MVC or MVT architecture

Hi all,

I am learning Django and I have a question about the architecture of Django. I have found the are to options:
MVC (Model-View-Controller)
MVT (Model-View-Template)

In mostly all the (video) tutorials, there is mentioned that Django is based on the MVT architecture. But when I search on documents about this, Wikipedia (for example) writes that Django is an MVC :thinking:.

Could someone explain the difference between these two? And which one is used for Django.

Thanks.

<opinion>
Don’t get hung up over terminology. Regardless of what name is applied, the intent is to define components within the the system and the features and functions those components provide. An architecture specification such as this is intended to provide guidance, and a common terminology when talking about such a system.

In real life, these lines and boundaries end up being blurred anyway. I don’t think I’ve ever seen a production system that truly separates those functions into three clear, distinct, and unambiguous layers - especially since what constitutes functionality belonging to those layers are not unambiguously defined. You can read 5 different articles or blog posts about what belongs in each component and find 5 different opinions.

(The closest I’ve seen to a “true” three-tier architecture was a system built around an API “middleware” (generic term, not the Django term) that serviced a JavaScript SPA front-end and accessed an API-based data back-end. But even then there were arguments about where some functionality would reside.)

Summary:

  • MVT is probably a more accurate description of how Django was originally designed and built.
  • You can build a system in Django using just about any desired architecture model - it’s not like Django enforces any particular form of architectural layering
  • Throw JavaScript frameworks such as React or Vue into the mix, along with enhanced database features such as stored procedures or custom functions, and you’re really dealing with 5 or 6 layers instead of the 3 defined in the traditional model.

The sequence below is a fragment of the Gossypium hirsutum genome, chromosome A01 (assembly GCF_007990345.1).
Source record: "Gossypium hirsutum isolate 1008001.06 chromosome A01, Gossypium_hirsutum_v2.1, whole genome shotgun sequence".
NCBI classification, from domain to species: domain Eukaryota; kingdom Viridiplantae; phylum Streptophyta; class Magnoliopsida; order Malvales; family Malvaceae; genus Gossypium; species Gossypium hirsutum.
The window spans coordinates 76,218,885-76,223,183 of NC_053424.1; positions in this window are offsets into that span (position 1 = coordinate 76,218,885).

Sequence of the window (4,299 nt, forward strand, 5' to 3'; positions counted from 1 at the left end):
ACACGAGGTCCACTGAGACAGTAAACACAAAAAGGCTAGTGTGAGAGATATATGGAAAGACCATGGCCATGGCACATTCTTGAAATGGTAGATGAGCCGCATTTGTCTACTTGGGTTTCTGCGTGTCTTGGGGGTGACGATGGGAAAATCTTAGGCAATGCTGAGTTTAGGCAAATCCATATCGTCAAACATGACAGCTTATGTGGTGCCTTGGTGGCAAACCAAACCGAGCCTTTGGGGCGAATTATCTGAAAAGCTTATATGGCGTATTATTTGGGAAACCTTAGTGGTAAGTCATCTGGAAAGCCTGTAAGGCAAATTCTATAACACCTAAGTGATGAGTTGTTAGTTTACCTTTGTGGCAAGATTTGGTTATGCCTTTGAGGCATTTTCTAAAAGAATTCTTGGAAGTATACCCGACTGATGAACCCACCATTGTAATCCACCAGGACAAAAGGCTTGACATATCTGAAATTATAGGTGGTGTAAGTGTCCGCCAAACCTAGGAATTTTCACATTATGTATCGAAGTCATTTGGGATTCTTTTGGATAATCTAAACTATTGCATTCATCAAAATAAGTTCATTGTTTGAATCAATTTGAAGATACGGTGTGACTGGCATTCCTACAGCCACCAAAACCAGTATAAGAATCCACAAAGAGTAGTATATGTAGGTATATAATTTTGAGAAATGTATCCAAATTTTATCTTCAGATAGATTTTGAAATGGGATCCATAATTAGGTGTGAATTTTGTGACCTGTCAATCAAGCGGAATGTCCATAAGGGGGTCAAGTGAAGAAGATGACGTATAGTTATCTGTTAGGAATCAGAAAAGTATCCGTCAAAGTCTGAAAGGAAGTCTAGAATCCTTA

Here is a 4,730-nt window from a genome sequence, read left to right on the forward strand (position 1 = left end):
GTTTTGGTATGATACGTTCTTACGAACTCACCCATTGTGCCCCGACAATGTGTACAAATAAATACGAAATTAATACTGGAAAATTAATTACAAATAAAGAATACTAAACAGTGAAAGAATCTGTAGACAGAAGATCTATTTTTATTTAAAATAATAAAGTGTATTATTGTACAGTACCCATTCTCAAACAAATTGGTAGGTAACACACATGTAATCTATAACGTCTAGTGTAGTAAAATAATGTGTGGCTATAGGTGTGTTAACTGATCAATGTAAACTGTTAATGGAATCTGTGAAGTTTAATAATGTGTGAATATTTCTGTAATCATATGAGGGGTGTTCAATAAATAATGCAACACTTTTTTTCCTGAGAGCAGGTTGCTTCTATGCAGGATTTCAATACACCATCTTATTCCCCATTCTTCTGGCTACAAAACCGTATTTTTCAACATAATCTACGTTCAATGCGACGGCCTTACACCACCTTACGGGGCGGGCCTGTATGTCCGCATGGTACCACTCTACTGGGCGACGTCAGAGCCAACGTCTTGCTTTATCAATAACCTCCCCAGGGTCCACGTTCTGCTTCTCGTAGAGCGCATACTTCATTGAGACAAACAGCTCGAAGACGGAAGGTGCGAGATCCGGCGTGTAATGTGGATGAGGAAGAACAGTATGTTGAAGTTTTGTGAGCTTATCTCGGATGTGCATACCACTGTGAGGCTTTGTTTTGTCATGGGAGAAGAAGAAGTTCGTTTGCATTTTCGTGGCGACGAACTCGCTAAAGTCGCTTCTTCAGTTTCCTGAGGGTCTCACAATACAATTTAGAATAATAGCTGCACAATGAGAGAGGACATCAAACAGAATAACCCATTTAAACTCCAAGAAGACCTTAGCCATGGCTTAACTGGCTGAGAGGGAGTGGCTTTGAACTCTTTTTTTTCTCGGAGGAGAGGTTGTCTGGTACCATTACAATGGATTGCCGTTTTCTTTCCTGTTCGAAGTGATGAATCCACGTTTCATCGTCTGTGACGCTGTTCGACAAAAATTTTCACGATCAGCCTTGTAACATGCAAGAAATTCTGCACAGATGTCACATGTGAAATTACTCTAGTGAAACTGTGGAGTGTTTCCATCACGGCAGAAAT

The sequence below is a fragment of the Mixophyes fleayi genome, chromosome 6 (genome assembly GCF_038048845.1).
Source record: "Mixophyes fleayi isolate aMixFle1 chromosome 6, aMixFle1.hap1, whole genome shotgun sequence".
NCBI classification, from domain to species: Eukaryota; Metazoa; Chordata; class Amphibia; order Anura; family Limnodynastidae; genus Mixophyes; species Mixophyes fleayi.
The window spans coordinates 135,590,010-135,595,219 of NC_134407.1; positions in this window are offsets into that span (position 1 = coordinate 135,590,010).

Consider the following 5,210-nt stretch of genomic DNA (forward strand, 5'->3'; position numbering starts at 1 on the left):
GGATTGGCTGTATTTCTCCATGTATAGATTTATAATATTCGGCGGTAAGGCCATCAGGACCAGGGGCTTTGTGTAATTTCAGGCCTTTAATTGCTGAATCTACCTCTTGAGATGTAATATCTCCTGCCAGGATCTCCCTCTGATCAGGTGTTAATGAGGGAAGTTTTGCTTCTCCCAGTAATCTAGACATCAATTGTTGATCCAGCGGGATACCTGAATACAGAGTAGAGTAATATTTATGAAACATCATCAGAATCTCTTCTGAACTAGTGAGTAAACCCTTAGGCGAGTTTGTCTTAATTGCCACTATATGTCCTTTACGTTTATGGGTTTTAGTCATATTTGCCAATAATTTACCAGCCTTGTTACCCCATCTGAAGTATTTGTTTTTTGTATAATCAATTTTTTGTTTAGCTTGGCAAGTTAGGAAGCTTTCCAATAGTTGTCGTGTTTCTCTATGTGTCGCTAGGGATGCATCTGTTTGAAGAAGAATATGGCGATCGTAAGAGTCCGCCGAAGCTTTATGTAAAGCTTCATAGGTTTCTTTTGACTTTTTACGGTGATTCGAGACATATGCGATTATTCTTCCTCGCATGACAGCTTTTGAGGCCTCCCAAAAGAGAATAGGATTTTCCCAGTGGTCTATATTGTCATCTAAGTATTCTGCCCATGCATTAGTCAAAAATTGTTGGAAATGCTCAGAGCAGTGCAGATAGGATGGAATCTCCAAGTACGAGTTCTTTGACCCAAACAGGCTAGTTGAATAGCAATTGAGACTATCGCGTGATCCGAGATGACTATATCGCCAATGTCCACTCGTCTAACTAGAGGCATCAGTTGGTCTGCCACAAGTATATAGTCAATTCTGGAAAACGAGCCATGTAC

</opinion>

Ken

2 Likes

Hi Ken,

Thanks for the response.

Wow, this makes it quite more difficult to understand. I going to assume the MVC and MVT are based on users preferences.

I’ll also add that those two architectural models (MVC and MVT) are only two of many possible architectures for interactive applications. It’s not like a web app is either one or the other.

Thanks Ken,

I think I will find my way regarding this topic during improving my Django skills. :+1:

I’m a total newbie to Django, but the way I see it currently is this.

Model = back end

View = gets the model instance, and can route to templates which are dependent on the view

Controller? Looking like the view to me currently.

I’m not sure how to categorize it. The view is the web-browser, the controller is pretty much the view, and the model is the model.

Maybe VVM :slight_smile:

my 2cents as newb

This, together with apps, was perhaps the thing the stumped me the most as I started to use Django.

Django doesn’t enforce anything. In fact, most of my Django refactoring consist in moving functions from the views to the models (or anywhere else, as most places I can put them would do).

The pros must love this flexibility, but for newbies it’s very confusing. Speaking for myself, I want less ambiguity when I start something, not more.

Oh boy, and don’t get me started on forms.py! :zipper_mouth_face:

I won’t deny that the learning curve can be pretty steep. I’ve only been using Django regularly for about 6 years now, and I’m far from proficient in some areas.

On the other hand, it is now our go-to tool for any web-app we need to create. That flexibility has allowed our team to deploy applications on everything from a small site running on a Raspberry Pi 3, on up to a data query tool for a 3 TB database - and lots of things in-between. We know, going into any project, that we can start with Django as our base. And that’s a degree of comfort I’ve never had with any other framework.

1 Like

The model layer ist the backend where the business logic lives, yes. Django views are combining the data from the backend with the template representation layer and are fulfilling the role controllers have in MVC. And templates in Django do what views do in MVC. Maybe this confusion is just caused by naming controllers views and views templates. Otherwise it’s the same as MVC :slight_smile:.

Thanks, I’m pretty up to speed on MVC as a design pattern, but when I looked at how Django does it, I got pretty confused with the view layer which acts like a controller. Semantics, perhaps. But I’m used to this sort of logic:

View----[request]----->Controller–[response]—>Model–[response]–>Controller----->view

or maybe

View---->Controller---->Model-----View

Anyway, I’m kind of getting there… chur

Well, I think concepts like MVC look very harmless in a diagram, but are quite difficult to understand. The model layer handles all of the business logic. But what is business logic? Maybe it’s easier to describe it as “all the stuff that does not depend on how it’s represented”. For example, if your Django application serves a web frontend, has a CLI for management commands and sends out newsletters via email, all of those interfaces would still use the same model layer. But requests and responses are only happening when using the web frontend.

`Model = back end

View = gets the model instance, and can route to templates which are dependent on the view

Controller? Looking like the view to me currently.`

This is how I look at it as well right now, thank you for this description squeezemylizard. Sometimes I thinking too much complicated I guess.

Sorry for the late response